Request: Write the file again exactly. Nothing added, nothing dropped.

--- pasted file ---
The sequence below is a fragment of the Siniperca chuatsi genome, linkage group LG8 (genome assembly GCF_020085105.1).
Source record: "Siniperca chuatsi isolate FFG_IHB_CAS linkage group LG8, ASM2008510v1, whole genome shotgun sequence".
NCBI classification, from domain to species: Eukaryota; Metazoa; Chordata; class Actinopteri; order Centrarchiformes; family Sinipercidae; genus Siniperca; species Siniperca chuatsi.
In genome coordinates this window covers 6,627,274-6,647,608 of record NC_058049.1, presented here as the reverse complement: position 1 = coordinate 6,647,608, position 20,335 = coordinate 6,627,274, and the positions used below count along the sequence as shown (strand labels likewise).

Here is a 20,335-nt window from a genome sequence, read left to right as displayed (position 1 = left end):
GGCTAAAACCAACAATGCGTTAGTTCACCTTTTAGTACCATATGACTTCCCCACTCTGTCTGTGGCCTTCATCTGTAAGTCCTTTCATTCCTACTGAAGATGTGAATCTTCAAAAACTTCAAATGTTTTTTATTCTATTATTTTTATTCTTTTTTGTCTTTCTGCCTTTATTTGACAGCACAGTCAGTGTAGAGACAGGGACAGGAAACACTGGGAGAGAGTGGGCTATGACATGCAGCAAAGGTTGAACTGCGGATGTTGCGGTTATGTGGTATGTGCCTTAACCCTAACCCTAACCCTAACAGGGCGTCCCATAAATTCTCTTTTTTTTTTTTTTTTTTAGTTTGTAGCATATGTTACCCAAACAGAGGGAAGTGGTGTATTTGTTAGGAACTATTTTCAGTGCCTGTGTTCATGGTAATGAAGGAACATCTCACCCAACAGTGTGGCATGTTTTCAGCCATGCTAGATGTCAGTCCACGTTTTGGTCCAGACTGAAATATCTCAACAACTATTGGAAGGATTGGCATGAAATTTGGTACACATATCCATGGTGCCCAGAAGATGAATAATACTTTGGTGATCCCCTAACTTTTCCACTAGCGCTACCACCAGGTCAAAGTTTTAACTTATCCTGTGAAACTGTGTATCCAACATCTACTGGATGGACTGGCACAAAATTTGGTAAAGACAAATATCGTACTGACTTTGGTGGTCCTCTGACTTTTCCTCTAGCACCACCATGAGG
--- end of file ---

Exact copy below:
The sequence below is a fragment of the Siniperca chuatsi genome, linkage group LG8 (genome assembly GCF_020085105.1).
Source record: "Siniperca chuatsi isolate FFG_IHB_CAS linkage group LG8, ASM2008510v1, whole genome shotgun sequence".
NCBI classification, from domain to species: Eukaryota; Metazoa; Chordata; class Actinopteri; order Centrarchiformes; family Sinipercidae; genus Siniperca; species Siniperca chuatsi.
In genome coordinates this window covers 6,627,274-6,647,608 of record NC_058049.1, presented here as the reverse complement: position 1 = coordinate 6,647,608, position 20,335 = coordinate 6,627,274, and the positions used below count along the sequence as shown (strand labels likewise).

Here is a 20,335-nt window from a genome sequence, read left to right as displayed (position 1 = left end):
GGCTAAAACCAACAATGCGTTAGTTCACCTTTTAGTACCATATGACTTCCCCACTCTGTCTGTGGCCTTCATCTGTAAGTCCTTTCATTCCTACTGAAGATGTGAATCTTCAAAAACTTCAAATGTTTTTTATTCTATTATTTTTATTCTTTTTTGTCTTTCTGCCTTTATTTGACAGCACAGTCAGTGTAGAGACAGGGACAGGAAACACTGGGAGAGAGTGGGCTATGACATGCAGCAAAGGTTGAACTGCGGATGTTGCGGTTATGTGGTATGTGCCTTAACCCTAACCCTAACCCTAACAGGGCGTCCCATAAATTCTCTTTTTTTTTTTTTTTTTTAGTTTGTAGCATATGTTACCCAAACAGAGGGAAGTGGTGTATTTGTTAGGAACTATTTTCAGTGCCTGTGTTCATGGTAATGAAGGAACATCTCACCCAACAGTGTGGCATGTTTTCAGCCATGCTAGATGTCAGTCCACGTTTTGGTCCAGACTGAAATATCTCAACAACTATTGGAAGGATTGGCATGAAATTTGGTACACATATCCATGGTGCCCAGAAGATGAATAATACTTTGGTGATCCCCTAACTTTTCCACTAGCGCTACCACCAGGTCAAAGTTTTAACTTATCCTGTGAAACTGTGTATCCAACATCTACTGGATGGACTGGCACAAAATTTGGTAAAGACAAATATCGTACTGACTTTGGTGGTCCTCTGACTTTTCCTCTAGCACCACCATGAGG